Brain scans, like those below, have shown that psychopaths might have defects in regions related to impulse control and emotional processing.

in a logical portion of the brain, in some cases trying to trick Kiehl or give Kiehl answers he thinks are appropriate or that he thinks Kiehl wants to hear. Altogether, Kiehl has collected brain-imaging data from more than 4,000 criminals at eight prisons in two states, building what amounts to the largest forensic neuroscience library in the world. He has found that psychopaths tend to have less gray matter in the region that he’s targeting, as well as smaller amygdalas. In short, he says, “they have different brains.” And those differences are “at least 50 percent caused by genetics,” he says, adding, “That shouldn’t surprise people with neuroscience knowledge.” Kiehl’s work has become so well-known that parents of troubled kids frequently seek his advice. It’s a situation he finds depressing because he doesn’t yet have answers for them. “I get an email at least once a week from a parent whose child is struggling. And it’s heartbreaking,” Kiehl says. “‘Is my child a psychopath?’ I’m the last guy they want to call.”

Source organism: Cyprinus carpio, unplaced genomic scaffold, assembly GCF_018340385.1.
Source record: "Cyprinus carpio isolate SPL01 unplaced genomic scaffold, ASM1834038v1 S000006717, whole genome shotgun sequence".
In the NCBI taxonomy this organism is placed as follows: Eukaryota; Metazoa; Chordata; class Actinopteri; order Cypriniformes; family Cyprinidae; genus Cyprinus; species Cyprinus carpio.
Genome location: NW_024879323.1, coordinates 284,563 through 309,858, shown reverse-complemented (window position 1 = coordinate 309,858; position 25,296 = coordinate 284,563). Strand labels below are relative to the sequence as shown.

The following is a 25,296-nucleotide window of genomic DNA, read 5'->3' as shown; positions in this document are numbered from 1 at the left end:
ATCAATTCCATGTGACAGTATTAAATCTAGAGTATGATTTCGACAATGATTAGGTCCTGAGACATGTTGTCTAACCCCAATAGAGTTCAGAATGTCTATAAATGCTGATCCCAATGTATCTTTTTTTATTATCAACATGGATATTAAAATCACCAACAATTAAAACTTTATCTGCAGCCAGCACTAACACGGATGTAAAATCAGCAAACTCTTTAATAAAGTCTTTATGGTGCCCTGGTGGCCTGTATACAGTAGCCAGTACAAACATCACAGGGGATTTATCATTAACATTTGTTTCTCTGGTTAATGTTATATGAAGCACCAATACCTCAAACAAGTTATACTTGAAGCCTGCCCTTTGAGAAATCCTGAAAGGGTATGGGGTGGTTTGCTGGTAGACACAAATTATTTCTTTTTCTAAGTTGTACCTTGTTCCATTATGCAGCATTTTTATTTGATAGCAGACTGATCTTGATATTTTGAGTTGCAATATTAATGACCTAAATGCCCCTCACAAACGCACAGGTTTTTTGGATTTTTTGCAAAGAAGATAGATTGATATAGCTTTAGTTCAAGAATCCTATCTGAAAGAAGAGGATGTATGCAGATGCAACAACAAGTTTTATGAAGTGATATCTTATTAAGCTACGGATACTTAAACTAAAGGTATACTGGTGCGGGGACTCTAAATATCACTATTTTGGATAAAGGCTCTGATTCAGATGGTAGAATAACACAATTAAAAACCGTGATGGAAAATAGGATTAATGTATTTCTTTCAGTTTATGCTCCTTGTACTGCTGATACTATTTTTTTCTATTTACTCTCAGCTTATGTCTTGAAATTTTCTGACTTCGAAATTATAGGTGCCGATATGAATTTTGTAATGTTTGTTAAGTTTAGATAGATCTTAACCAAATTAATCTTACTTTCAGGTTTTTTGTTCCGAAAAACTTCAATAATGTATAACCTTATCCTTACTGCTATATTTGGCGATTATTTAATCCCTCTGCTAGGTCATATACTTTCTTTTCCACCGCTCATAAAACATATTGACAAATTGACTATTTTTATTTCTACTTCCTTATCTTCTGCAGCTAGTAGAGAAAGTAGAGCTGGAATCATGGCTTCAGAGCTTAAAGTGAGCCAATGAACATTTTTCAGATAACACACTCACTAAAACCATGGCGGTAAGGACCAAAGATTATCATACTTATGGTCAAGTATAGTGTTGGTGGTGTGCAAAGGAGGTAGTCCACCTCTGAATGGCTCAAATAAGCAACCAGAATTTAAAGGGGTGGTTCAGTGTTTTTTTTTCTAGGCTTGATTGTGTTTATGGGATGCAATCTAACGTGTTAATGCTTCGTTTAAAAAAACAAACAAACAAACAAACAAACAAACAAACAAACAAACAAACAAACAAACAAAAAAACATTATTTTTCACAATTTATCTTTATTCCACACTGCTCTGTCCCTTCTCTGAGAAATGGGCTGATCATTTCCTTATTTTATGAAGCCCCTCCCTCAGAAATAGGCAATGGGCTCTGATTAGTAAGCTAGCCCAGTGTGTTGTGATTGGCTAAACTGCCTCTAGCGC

The modern search

for the genetic roots of violence began when a woman walked into a university hospital in Nijmegen, Netherlands, in 1978. She had come to seek help for the men in her family—